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Lynn Brown

Lynn BrownI am from the United States. I was born in Missouri. I am not aware of any written links that associate my heritage with Ireland, only stories told to me by my relatives, on my father’s side of the family.

I have never tried to trace my roots, although I believe that I could trace them to Ireland, just from the general information that I do know. I have never been to Ireland, but would love to travel or work there, to get a genuine feel for the people and their life stories.

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More of Lynn’s poetry

My interest in writing poetry, has developed recently, although I do remember answering, “I would like to have a career as a poet”, when the question was put to me during my early college years. Of course, I remember some slightly skewed smiles from the career counsellors. Most of my early interest in writing was related to a desire to write/publish children’s stories, an interest that remains.

The reason I want to write poetry is multifaceted. There is something that drives me to put words to emotions that are evoked from feelings ranging from despair to joy, and all the emotional siblings in between.

I have been influenced by Oscar Wilde, Emily Dickinson, and Charles Dickens, Silvia Plath, E.E. Cummings, Robert Frost, and others, too many to mention.

My ideas come from whatever is giving me inspiration, at the moment that I conceive of an idea. They are born from spontaneous inspiration. I am constantly, my greatest critic, always wanting to write poetry or stories that will be the best that I can write.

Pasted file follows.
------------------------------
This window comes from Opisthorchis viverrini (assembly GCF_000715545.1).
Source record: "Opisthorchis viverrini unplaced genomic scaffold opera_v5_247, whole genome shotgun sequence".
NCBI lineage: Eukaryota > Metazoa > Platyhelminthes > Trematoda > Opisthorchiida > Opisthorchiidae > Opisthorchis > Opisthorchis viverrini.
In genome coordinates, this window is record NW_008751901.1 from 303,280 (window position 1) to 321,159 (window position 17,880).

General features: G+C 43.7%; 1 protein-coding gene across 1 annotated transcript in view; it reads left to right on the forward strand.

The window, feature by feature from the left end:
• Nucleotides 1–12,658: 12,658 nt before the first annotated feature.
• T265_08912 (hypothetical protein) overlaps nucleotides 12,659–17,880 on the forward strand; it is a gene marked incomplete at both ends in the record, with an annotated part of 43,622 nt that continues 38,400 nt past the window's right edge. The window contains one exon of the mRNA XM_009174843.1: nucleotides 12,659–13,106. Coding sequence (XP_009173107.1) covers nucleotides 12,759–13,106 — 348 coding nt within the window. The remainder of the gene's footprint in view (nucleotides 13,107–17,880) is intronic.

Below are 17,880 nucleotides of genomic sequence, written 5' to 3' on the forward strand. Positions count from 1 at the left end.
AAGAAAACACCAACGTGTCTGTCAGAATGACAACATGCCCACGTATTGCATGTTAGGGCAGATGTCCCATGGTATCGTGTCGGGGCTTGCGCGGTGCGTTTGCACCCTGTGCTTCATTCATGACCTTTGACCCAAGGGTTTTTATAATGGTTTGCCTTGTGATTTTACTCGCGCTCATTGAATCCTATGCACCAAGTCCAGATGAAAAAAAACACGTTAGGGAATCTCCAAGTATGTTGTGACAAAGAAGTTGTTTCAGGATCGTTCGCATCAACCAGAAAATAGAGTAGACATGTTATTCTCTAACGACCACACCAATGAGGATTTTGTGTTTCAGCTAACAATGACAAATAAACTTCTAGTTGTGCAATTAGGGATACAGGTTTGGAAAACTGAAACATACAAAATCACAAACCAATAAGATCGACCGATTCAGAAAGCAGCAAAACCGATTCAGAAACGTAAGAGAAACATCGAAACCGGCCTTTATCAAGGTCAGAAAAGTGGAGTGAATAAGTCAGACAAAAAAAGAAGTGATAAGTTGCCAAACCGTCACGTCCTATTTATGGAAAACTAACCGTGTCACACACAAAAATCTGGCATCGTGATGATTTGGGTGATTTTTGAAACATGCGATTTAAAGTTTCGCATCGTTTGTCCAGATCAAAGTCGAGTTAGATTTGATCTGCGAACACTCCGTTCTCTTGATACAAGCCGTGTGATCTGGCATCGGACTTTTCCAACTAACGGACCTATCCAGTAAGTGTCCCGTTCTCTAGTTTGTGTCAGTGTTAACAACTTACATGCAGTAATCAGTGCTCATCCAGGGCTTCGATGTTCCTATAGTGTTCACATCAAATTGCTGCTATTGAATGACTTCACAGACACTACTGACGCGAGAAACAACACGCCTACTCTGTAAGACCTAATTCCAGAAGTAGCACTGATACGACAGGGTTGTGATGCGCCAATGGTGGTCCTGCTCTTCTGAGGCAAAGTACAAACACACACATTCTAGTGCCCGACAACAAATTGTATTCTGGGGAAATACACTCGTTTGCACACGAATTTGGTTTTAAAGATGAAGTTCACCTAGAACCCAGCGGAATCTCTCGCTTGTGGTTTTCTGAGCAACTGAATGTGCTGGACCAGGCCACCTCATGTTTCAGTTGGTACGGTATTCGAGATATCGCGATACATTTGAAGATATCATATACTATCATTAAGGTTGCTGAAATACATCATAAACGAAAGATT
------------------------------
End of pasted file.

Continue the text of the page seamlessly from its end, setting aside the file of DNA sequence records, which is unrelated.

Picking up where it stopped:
Erin Go Bragh!

Lynn C. Brown

Lynn Brown’s Poetry

My Longing for Ireland. Lynn Brown

My Longing for Ireland

Someday, I’ll see the green land,
My ancestors called home,
My bones will not feel easy,
Until those fields , I roam.

The shamrocks and the clover,
Are calling out to me,
“Come rest from weary travels,
Ireland beckons thee.”

Shamrocks. Image copyright Ireland Calling
Lynn has also written in haiku form. A haiku is a very short form of Japanese poetry often with two idea linked in the poem. Traditional haiku consist of 17 syllables in three phrases (lines) of five, seven and five.

Potatos Eyes. Haiku by Lynn Brown

Potato’s Eyes

The potato’s eyes,
Saw Irish famine, with tears,
Weeping in the dirt.

Shamrocks. Image copyright Ireland Calling
Lynn Brown poem. Photo copyright Gren Samson

A little boat lay
Covered with ivied dreams of
Blue seas, overhead.

Shamrocks. Image copyright Ireland Calling

 The Leprechaun King

 The Leprechaun King,
Laughs at the folly of men,
Tricks, turns, disappears!

Shamrocks. Image copyright Ireland Calling

This next poem was inspired by a photo of Glencar Waterfall, Co Leitrim. However, as Lynn says she has left it untitled because it can be about any waterfall.
Untitled poem by Lynn Brown

Rushing, tumbling, dying,
The waterfall is sighing,
It gives way to the earth,
While spilling out its mirth.

And at its feet, a pool,
More lovely than a jewel,
The moss and ferns give laughter,
And wish to stay, hereafter.

Shamrocks. Image copyright Ireland Calling

Poetry copyright: Lynn Brown
Graphics copyright: Ireland Calling

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Cartoon illustration of shamrocks. Image copyright Ireland Calling

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More of Lynn’s poetry


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